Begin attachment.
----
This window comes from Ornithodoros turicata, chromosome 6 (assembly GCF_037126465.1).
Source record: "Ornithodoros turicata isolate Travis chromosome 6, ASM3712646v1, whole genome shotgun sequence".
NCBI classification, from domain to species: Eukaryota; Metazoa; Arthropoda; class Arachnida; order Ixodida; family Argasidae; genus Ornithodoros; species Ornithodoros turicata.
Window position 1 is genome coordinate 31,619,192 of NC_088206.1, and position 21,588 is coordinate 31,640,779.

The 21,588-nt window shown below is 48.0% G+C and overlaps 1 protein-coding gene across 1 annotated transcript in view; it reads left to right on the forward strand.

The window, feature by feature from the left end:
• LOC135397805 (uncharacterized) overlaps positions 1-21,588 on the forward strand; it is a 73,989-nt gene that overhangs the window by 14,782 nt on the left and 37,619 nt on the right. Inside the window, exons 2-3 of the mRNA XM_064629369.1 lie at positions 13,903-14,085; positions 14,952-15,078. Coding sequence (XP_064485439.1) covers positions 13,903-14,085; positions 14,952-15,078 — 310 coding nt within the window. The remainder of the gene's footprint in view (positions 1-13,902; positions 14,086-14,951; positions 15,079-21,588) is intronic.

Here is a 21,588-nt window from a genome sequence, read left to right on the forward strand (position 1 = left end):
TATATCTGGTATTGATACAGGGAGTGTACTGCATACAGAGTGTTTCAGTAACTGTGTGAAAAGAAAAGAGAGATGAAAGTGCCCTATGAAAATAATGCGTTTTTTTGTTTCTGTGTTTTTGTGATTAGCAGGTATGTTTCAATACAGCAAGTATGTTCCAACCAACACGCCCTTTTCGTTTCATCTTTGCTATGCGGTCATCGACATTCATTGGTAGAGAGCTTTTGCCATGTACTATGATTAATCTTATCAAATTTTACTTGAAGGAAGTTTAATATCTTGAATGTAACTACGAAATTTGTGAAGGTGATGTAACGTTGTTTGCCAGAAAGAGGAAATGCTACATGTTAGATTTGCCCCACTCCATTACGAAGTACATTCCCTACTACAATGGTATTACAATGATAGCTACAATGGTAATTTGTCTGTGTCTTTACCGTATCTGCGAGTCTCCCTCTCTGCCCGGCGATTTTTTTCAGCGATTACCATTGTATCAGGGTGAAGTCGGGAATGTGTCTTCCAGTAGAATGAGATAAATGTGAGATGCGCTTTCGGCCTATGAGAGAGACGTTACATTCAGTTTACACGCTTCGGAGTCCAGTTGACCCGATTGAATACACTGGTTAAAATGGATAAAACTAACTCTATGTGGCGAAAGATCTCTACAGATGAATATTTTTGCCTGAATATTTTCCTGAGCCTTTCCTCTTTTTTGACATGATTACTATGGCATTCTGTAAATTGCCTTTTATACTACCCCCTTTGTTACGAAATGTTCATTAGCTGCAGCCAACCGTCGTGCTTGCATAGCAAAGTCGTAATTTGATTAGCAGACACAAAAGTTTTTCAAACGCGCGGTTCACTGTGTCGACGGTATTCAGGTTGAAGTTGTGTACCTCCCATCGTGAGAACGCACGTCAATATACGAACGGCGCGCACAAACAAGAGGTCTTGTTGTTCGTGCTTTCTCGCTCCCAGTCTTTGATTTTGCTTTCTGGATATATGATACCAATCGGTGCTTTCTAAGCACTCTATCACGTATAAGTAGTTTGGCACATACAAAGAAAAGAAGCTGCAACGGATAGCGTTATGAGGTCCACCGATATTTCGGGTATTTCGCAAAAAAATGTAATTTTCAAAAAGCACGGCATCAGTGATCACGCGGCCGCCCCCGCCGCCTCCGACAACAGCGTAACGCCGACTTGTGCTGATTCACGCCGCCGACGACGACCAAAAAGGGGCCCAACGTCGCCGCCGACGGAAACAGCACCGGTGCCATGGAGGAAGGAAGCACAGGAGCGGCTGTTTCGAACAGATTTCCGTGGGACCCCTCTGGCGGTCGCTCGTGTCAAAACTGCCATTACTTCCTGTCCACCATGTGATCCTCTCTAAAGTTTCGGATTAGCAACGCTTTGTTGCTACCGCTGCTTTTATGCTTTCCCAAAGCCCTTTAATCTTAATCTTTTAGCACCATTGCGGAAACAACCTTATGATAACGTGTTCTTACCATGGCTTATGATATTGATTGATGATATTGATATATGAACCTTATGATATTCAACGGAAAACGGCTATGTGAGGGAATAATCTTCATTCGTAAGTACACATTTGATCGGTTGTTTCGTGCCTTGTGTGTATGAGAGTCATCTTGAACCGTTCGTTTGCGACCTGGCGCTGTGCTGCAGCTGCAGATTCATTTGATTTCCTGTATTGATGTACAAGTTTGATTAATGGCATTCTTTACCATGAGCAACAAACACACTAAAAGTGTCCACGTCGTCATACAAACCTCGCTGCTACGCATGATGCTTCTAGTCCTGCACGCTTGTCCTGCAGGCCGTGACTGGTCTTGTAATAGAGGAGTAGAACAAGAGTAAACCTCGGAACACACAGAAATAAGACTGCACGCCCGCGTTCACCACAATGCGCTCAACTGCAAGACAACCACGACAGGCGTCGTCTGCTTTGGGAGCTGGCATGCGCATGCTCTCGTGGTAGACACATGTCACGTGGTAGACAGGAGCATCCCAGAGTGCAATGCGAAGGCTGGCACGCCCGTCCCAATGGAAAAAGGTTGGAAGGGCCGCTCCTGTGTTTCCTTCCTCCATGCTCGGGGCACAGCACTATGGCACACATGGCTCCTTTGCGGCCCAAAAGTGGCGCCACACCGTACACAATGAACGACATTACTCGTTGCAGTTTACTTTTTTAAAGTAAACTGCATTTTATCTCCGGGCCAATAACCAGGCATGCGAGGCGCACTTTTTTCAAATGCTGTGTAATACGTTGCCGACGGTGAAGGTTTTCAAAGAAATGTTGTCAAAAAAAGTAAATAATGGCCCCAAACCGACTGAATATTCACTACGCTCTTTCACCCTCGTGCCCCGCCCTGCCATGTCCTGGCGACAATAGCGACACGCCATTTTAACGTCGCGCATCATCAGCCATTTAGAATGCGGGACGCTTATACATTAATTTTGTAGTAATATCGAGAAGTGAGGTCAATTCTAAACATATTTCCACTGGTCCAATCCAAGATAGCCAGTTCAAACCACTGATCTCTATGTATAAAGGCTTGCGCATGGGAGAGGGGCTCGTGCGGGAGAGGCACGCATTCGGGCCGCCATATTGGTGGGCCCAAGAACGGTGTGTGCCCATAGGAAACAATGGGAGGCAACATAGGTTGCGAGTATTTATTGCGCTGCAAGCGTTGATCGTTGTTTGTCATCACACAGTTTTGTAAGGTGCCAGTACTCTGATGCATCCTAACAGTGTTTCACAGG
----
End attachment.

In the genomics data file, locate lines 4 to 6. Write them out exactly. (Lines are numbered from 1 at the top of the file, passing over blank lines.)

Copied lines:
Window position 1 is genome coordinate 31,619,192 of NC_088206.1, and position 21,588 is coordinate 31,640,779.

The 21,588-nt window shown below is 48.0% G+C and overlaps 1 protein-coding gene across 1 annotated transcript in view; it reads left to right on the forward strand.

The window, feature by feature from the left end: